Written by Robin Crane, MBA, Customer Development Advisor, Sentara Healthcare
Let’s face this. We all like to think that we are unique, an individual like no other. But have you ever googled yourself? I just did. It was a bit scary.
There are 24 professionals on Linked In with my same name; images of both women and men who share my name that have been arrested for murder and other crimes I do not want to be associated with. Over 35 accounts on Facebook had my name. None of them were mine! So, now I must admit that even when I think having “two bird names” (I married into that) makes me “memorable,” my name is not unique.
After that brief Google search, it’s easy to see why Sentara has implemented a new patient identification system. Using just your name is not an accurate way to identify who you are and to make sure that your medical information is connected to your electronic medical record.
The new Sentara Patient Identification System is not finger printing, retinal scanning or DNA sampling. It’s much simpler.
Just place your palm on a small black box. That’s when harmless infrared waves (like those in a TV remote) scan the veins in your palm. Yep, it seems that unknown to me, and maybe you too, the veins in your palm (unlike your name) are unique to you! And yes, even if you are an identical twin, your palm scan is still individually yours.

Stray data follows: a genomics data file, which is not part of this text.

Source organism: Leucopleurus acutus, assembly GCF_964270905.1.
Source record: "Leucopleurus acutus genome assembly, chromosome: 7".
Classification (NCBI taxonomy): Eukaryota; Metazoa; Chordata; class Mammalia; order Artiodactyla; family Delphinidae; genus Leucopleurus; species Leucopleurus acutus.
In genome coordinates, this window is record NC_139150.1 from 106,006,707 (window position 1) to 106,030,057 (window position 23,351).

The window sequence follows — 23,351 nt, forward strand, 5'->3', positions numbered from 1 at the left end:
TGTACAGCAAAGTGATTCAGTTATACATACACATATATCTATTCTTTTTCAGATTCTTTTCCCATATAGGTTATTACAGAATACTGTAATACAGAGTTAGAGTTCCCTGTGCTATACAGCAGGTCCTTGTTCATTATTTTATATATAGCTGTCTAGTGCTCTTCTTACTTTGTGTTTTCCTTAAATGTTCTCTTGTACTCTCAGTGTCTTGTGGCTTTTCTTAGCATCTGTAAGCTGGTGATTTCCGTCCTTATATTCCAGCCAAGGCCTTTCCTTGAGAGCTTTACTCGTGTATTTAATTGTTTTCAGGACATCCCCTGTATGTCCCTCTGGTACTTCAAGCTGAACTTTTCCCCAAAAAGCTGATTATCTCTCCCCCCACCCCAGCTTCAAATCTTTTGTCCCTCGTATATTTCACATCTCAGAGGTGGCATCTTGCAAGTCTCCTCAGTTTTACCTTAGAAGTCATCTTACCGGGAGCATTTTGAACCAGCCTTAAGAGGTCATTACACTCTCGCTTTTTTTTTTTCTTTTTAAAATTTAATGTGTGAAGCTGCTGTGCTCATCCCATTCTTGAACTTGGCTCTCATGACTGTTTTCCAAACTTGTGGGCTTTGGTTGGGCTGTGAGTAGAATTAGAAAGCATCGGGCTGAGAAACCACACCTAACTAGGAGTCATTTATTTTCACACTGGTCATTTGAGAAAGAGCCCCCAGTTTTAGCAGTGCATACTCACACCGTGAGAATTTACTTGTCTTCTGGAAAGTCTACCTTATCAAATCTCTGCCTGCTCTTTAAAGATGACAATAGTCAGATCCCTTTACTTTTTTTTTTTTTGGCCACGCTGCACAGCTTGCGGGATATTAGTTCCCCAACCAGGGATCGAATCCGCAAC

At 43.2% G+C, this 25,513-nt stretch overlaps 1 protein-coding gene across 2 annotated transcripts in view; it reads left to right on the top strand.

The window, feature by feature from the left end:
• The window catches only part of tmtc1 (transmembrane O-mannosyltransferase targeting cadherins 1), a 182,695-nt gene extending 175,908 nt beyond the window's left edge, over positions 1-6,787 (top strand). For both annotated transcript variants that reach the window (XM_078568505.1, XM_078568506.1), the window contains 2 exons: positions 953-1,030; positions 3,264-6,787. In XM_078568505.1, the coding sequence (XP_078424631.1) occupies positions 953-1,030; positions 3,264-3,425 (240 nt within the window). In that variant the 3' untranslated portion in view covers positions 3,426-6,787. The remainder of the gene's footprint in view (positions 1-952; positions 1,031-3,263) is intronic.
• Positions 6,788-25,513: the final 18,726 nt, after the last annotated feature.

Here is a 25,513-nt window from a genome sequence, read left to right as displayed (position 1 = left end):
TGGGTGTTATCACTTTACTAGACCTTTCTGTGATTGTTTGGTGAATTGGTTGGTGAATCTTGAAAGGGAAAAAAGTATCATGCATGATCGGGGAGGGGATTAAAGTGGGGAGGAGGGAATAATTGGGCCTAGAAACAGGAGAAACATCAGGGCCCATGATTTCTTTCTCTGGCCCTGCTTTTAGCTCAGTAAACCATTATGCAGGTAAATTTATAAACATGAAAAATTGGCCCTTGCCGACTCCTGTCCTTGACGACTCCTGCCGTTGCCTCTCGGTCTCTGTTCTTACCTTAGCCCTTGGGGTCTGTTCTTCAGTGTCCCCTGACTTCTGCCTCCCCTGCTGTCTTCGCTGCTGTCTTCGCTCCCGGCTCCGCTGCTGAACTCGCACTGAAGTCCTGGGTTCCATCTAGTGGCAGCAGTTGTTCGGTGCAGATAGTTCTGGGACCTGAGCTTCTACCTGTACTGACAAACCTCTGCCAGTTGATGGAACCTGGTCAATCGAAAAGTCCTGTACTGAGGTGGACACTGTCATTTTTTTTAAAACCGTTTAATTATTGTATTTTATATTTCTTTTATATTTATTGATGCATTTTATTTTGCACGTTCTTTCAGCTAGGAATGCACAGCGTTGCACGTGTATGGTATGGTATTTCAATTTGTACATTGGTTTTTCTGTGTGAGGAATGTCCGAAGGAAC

So once you’ve completed the initial scan, (which I’ve heard only takes a minute or two), the next time you check into a Sentara facility, you may be asked for your hand instead of your identification card. Extend your hand gladly as there are two big advantages for you: (1) You definitely want your registration information correctly and securely connected to your test results and medical information; and (2) your scan is not used in any other way than just to connect your information. Now here’s the bonus, if you’re germ phobic like me, you’ll be relieved to know that the scanners are swabbed with an antibiotic solution after each use. That may sound unimportant but it’s our job to keep you safe and that includes infection control that starts as soon as you check in.
P.S. I’m still bringing my own pen to sign any paper work.
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